Bone-Fusion Protein Raises Questions About Doctor's Financial Stakes
Some question whether doctors should be allowed to do clinical trial research involving products that might enrich them or the company they work for.
By John Fauber of the Journal Sentinel
In January 2002, a group of Food and Drug Administration advisers met on whether to approve a powerful new biological agent that promised to revolutionize back surgery.
The product was like nothing the burgeoning field of spinal fusion surgery had seen before. If used properly, it essentially turned whatever it touched into bone. This was a good thing if it could be confined to the tiny space between vertebrae, but potentially calamitous if it leaked out.
One of the FDA advisers at the meeting raised a concern about nine of the doctors whose research on the product had been submitted to the FDA: The doctorsall had a financial stake in the product, and their test results with it were nearly twice as good as the doctors who did not have a financial interest.
The concern by the FDA advisory panel member was laughed off with a joke, according to a transcript of the hearing, and the panel ultimately deferred to Medtronic, a company that stood to get billions in sales as the maker of the product known as Infuse.
What has happened since is no laughing matter.
Since recombinant bone morphogenetic protein-2, the biological agent used in Infuse, was approved by the FDA for fusion surgery, early concerns about its widespread, unapproved use and adverse reactions in patients have materialized. Studies have warned that it can cause life-threatening swelling in the neck, form bone in unwanted locations and possibly fuel the growth of cancer cells or spark adverse immune system reactions.
The approval of Infuse followed what drug industry critics say is a familiar playbook:
First, a buzz is created about a potential new therapy. Then, research - often by doctors with financial ties to the product - is presented to the FDA for a specific use in a narrow group of people. Once the product is on the market, other uses for it are promoted in articles and presentations, often by doctors with financial ties to the company.
Now, Medtronic is back before the FDA, this time seeking approval for a different BMP-2 product for use in back surgery. Once again, concerns about cancer, immune reactions and effectiveness have been raised by a different panel of FDA advisers.
The story of BMP-2 raises questions about whether doctors should be allowed to do clinical trial research involving products that might enrich them or the company they work for. It also shows weaknesses in the FDA process for approving drugs and devices.
"I find it very alarming that so many prominent surgeons have such cozy relationships," said Richard Deyo, a professor of family medicine at Oregon Health and Science University who has done research on spine surgery. "That concerns me a lot. It colors my reading of the data."
Conflicts of interest involving Thomas Zdeblick, a prominent surgeon at the University of Wisconsin-Madison, are at the heart of the BMP-2 story. He and a small group of doctors from around the country with financial ties to Medtronic have paved the way toward the product's approval and widespread use.
Zdeblick holds patent rights to a key component of the product and has received more than $22 million dollars in royalties and other payments from Medtronic since 2002. He also is co-author of research reports about the pivotal FDA clinical trial that led to the approval of Infuse.
He declined to comment for this story. Medtronic has declined to release the names of the 60 doctors who participated in the Infuse studies and whether they had financial ties to the company.
Zdeblick is one of the doctors, but participated in a different arm of the study than the nine doctors referenced at the 2002 FDA panel hearing. However, doctors in his arm of the study who had ties to Medtronic also had better success with the product, according to FDA records.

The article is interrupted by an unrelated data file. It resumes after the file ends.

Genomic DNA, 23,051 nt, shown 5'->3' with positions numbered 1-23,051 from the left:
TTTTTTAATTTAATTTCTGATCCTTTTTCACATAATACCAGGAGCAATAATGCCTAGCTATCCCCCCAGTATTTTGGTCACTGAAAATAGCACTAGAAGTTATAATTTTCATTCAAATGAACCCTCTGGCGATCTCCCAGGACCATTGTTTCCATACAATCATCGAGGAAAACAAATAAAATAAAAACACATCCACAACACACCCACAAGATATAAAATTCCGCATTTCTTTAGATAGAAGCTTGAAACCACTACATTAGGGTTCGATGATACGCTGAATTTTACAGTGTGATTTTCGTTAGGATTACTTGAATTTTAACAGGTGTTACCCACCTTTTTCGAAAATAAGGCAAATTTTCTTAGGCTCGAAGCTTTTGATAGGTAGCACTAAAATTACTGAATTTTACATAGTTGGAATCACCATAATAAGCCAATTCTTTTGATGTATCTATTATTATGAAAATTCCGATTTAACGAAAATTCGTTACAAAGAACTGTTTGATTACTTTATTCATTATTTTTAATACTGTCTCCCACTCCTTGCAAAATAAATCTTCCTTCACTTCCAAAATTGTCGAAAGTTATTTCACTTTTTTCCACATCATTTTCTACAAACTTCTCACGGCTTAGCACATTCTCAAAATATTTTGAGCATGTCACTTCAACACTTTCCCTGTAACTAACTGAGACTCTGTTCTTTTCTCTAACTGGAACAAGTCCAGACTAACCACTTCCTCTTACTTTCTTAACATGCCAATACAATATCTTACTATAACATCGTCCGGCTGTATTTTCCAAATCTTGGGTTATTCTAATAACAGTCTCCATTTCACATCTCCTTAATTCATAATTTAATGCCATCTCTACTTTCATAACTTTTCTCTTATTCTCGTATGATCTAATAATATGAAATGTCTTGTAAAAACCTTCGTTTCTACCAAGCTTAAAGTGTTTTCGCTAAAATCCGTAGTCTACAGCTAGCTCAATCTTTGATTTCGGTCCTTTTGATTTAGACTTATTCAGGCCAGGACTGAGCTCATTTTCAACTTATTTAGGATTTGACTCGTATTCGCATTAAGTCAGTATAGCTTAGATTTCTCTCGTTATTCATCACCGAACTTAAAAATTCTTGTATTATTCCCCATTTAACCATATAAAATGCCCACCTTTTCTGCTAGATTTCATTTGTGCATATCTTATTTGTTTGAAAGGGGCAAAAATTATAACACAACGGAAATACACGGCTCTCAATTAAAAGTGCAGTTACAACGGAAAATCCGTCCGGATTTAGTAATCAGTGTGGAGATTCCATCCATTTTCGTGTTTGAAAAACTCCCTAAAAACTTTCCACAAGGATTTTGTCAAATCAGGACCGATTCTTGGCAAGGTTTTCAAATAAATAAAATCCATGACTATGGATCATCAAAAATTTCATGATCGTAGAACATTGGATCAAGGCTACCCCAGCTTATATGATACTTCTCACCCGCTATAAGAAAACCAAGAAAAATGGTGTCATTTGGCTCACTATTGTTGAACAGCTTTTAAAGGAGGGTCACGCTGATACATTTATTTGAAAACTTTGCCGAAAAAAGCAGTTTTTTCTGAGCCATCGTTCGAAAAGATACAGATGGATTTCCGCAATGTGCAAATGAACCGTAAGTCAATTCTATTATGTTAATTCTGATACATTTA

The FDA redacted sections of its 2001 file listing the financial disclosures of the Infuse investigators, and it repeatedly told the Journal Sentinel that information no longer was available.
An FDA spokesman first e-mailed this reply: "The information you are asking for was part of the sponsor's presentation and FDA did not require submission nor did the agency maintain copies."
Then Friday, a different FDA official said the agency erred and the records were available, but they would be difficult to find.
In approving the product, the FDA took into account the conflicts of interest of the investigators, said Markham Luke, chief medical officer in the FDA's device evaluation office.
Marybeth Thorsgaard, a spokeswoman for Medtronic, said the company fully disclosed the success rates of the doctors with financial ties to the company to the FDA. She noted that those doctors also had better results with the patients in the trial who did not get BMP-2.
"The panel probed the issue and made its recommendation to the FDA, which ultimately approved the product," she said in an e-mail.
She said Medtronic is strongly committed to preventing the promotion of its products for unapproved uses and has implemented corporate policies and training to prevent that.
In addition, she said the package label for BMP-2 covers all safety concerns that the FDA believes the public needs to know.
"Collaboration between physicians and industry remains absolutely vital to innovation in the medical technology industry," she added.
Spinal fusion is a controversial treatment for degenerative disc disease with a considerable amount of evidence suggesting that many patients with back pain do just as well over time without surgery.
The expected overall success for Infuse is 57.1% - virtually the same as fusion without using BMP-2 (56.7%), the FDA noted in approving the product.
In the past, spinal fusion surgery often required harvesting a small amount of bone from the hip, which can be painful and add time to the surgery. Any new therapy that could eliminate that, such as Infuse, had blockbuster potential.
That's exactly what happened. BMP jumped from being used in less than 1% of all fusions in 2002 to being used in 25% in 2006 - much of it fueled by "off-label" use.
The FDA approved the use of BMP-2 for a single-level fusion involving the lumbar spine in which the operation was done from the front.
Since then doctors have been using it off-label in surgical approaches from the back rather than the front, and on the cervical spine as well as the lumbar spine. The cervical area is at the top of the spine, near the neck, while the lumbar area is farther down the spine, at the lower back.